The dolphin was carefully wrapped up and transported by jeep to the harbour where RNLI lifeboat crew were already waiting in the inshore lifeboat to launch.  They took the dolphin onboard the lifeboat and proceeded immediately out to sea.  On releasing the dolphin into the water the lifeboat crew watched as the mammal slowly started to swim around the lifeboat in ever increasing circles, gaining confidence as it went.  Once they were satisfied the dolphin was able to safely swim away, the lifeboat crew returned to shore.

Commenting on the unusual callout Fenit RNLI Lifeboat Operations Manager Ger O'Donnell said, "This was not your run of the mill rescue for the lifeboat crew.  We were very anxious that we did everything right and gave the poor thing the best chance of survival.  I want to thank everyone involved.  It was a real community effort, from the local families, the RNLI crew and the Coast Guard, who were able to put us in touch with the expert advice we needed.  It was almost as if the dolphin knew we were working to save him and I sincerely hope that he made it and we can count him as another life saved."

Local woman Mary Tobin, whose son Michael captured some photos of the incident said, "It was great to see everyone working together.  I can't thank them enough, we were so worried the poor creature was not going to make it. When my sister Breda found him it was clear that he was in a bad way and his breathing was very laboured. We knew that with the RNLI on our doorstep that we would have a good shot at a successful outcome.

Published in RNLI Lifeboats
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#rnli – With the recent downpours, the RNLI is calling on people to put their wellies to good use and support their forthcoming MAYDAY appeal.  The charity that saves lives at sea is asking the public to hold a welly themed fundraising event or buy a special yellow welly RNLI MAYDAY key-ring to raise funds for the lifeboat service in Ireland. The RNLI MAYDAY appeal is supported by John West.

The yellow welly is an essential piece of the RNLI volunteer lifeboat crewmember's kit.  Waterproof with steel-capped toes, the specially designed boots keep the volunteer crew's feet warm and dry while also protecting them in dangerous conditions on deck. During gale force winds, rain and ice, keeping a sure footing can literally mean the difference between life and death for our volunteers. A pair of yellow wellies for a volunteer costs €50 but supporting the RNLI's MAYDAY appeal and buying a yellow welly key-ring will cost just €2.

RNLI MAYDAY is set to run from the first to the sixth of May with yellow welly key-rings being sold by volunteers in many shopping centres and towns around Ireland.  Companies can also request a box of the MAYDAY key-rings to sell in their work place or hold their own welly fundraiser.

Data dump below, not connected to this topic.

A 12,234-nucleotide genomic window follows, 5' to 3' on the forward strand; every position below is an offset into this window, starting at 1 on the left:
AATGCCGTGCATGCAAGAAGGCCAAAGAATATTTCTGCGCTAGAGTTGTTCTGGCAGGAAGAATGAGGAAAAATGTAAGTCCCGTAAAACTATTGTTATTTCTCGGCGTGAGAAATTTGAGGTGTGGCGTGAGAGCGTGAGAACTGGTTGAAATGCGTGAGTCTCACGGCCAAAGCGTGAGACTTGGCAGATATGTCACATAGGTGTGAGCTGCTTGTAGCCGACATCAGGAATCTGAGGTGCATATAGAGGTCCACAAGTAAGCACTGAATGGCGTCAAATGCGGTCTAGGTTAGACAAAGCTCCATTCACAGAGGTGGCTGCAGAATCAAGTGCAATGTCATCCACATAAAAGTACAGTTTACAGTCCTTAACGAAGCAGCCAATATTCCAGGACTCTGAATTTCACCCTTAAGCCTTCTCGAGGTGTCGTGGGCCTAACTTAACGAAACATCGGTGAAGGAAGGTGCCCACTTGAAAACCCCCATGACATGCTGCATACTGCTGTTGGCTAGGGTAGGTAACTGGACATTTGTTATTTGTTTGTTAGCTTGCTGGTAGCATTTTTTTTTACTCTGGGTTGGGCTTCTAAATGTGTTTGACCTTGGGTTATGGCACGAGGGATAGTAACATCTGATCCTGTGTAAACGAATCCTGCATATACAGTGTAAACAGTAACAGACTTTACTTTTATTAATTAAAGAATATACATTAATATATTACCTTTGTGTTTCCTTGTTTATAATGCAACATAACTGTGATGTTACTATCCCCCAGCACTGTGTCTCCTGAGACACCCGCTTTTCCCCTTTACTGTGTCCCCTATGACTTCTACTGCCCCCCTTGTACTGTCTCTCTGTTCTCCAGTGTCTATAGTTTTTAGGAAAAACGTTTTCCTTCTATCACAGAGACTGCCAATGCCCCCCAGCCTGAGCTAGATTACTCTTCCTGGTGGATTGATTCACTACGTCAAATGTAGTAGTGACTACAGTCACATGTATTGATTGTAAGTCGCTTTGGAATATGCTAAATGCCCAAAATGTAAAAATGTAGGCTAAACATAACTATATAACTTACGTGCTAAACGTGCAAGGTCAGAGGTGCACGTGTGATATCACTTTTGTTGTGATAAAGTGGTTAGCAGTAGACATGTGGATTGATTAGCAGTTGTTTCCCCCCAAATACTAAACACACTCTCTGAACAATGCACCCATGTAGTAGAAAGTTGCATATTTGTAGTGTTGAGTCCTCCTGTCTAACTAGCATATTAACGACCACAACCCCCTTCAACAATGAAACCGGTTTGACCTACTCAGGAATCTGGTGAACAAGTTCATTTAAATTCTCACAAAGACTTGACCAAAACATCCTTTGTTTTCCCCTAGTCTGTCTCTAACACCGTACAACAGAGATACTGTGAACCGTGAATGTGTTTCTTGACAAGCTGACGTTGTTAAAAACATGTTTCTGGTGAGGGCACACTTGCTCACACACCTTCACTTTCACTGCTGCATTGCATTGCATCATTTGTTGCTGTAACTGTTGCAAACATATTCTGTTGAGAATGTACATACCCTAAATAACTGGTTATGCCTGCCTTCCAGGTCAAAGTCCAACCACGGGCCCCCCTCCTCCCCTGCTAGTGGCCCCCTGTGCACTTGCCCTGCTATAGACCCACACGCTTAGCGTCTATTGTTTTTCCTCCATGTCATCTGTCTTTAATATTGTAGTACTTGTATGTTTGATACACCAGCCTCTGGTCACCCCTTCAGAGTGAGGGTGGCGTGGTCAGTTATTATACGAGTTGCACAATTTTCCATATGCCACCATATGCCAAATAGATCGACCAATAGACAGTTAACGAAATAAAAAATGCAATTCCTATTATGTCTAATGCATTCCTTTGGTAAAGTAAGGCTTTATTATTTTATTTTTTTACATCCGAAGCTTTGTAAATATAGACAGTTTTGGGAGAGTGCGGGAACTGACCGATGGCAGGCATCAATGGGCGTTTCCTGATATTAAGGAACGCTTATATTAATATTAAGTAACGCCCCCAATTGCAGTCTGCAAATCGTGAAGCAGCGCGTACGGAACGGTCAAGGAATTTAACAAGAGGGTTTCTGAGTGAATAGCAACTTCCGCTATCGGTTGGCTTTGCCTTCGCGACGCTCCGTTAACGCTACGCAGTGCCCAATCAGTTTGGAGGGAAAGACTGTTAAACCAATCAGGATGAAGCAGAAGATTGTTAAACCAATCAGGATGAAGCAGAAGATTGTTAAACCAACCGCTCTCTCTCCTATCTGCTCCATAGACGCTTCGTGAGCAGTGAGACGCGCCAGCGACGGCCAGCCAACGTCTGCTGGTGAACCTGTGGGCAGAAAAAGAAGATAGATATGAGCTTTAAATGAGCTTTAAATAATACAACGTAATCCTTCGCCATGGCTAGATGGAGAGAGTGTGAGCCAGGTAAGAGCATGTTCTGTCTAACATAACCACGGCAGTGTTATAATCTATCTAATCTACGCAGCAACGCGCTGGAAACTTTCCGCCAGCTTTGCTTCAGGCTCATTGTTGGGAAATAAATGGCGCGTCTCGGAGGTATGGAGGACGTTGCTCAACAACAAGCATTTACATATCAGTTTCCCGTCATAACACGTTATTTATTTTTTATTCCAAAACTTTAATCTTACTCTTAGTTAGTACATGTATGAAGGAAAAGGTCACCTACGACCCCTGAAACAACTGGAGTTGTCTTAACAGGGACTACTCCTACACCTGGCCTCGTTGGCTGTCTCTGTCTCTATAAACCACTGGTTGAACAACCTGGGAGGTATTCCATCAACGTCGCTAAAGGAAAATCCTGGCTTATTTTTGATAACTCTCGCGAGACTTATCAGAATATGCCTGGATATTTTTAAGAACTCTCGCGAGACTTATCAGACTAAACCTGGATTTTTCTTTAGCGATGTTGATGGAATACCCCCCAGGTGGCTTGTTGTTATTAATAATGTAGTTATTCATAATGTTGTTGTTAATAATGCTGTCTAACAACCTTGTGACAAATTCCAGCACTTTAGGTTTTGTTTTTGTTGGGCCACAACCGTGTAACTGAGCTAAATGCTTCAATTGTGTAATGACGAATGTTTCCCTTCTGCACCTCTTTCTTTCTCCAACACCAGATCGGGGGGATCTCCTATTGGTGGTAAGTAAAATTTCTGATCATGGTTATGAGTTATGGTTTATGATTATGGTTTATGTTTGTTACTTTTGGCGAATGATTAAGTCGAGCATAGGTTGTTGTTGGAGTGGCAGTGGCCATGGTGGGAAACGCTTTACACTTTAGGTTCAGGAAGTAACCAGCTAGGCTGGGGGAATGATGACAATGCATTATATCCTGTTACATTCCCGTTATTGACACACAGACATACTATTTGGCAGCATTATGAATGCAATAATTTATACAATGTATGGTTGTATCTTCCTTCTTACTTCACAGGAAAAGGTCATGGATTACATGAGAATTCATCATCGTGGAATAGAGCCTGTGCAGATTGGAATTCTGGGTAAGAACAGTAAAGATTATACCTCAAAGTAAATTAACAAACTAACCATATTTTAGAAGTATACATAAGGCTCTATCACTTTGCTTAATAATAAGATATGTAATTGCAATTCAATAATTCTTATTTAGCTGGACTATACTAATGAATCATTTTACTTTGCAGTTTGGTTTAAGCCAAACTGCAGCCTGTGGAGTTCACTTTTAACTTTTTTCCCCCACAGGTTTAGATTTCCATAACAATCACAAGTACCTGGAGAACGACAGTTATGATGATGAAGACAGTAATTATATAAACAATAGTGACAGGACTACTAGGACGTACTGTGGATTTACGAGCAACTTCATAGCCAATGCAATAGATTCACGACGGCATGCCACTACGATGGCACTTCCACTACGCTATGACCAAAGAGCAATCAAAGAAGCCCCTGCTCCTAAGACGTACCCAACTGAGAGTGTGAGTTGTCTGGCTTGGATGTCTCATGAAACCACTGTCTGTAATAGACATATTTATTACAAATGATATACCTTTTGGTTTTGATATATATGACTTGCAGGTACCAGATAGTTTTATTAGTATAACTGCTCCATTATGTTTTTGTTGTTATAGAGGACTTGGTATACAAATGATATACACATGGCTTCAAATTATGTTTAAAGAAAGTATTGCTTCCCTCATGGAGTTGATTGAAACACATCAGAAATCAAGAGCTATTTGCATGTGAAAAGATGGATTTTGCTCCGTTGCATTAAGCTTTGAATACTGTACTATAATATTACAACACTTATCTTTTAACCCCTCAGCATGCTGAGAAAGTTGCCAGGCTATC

RNLI Corporate Manager Rhona O'Connor said, "We are asking people to give it some welly and get behind RNLI MAYDAY.  Wellies are something that we are all too familiar with recently.  Whether it's for getting around in bad weather or attending festivals and outdoor gigs, we love our wellies.  The RNLI volunteer lifeboat crew love their wellies too and want people to help them raise funds.  So whether it's a wear your wellies to work fundraiser or simply buying a yellow welly MAYDAY key-ring we hope people will give it some welly for the charity which has been saving lives since 1824."

Supporting MAYDAY Dun Laoghaire RNLI volunteer crewmember Rob Landers commented, "We are delighted to be associated with the RNLI MAYDAY appeal. As a volunteer crewmember I benefit directly from the training and the equipment that the charity provides for its lifeboat crew.  We rely on the support and the generosity of the public to ensure the lifeboat crews based around Ireland can continue to save lives at sea and on inland waters."

The RNLI MAYDAY appeal is proudly supported by John West who themselves have a long seagoing tradition. Since 1857 the company has had their own fleet of fishing boats. John West Chief Executive Brendan Murphy added, "At John West we know first-hand the reality of the power of the sea, and we fully appreciate and support the work that the RNLI do in saving lives everyday throughout Ireland."

Last year RNLI lifeboats in Ireland launched 939 times to bring 1,041 people to safety.  Volunteer lifeboat crew answer all types of maydays. It was a busy few days for the RNLI around the country with Wicklow RNLI launched last Friday in gale force conditions to bring a French fishing vessel with four people onboard to safety.  While yesterday (Monday 25 March) Howth RNLI launched their inshore lifeboat when a father and daughter became stranded on the East pier due to high waves.  The pair were taken onboard the lifeboat after a crewmember walked them to safety, through breaking waves, from the alcove where they were sheltering.  In Cork Ballycotton RNLI launched to rescue a lone sailor in difficulty.  On arrival at the scene, lifeboat crew boarded the vessel and took the man onboard.  The decision was made to have him airlifted by the Irish Coast Guard helicopter from Waterford and taken to hospital for treatment.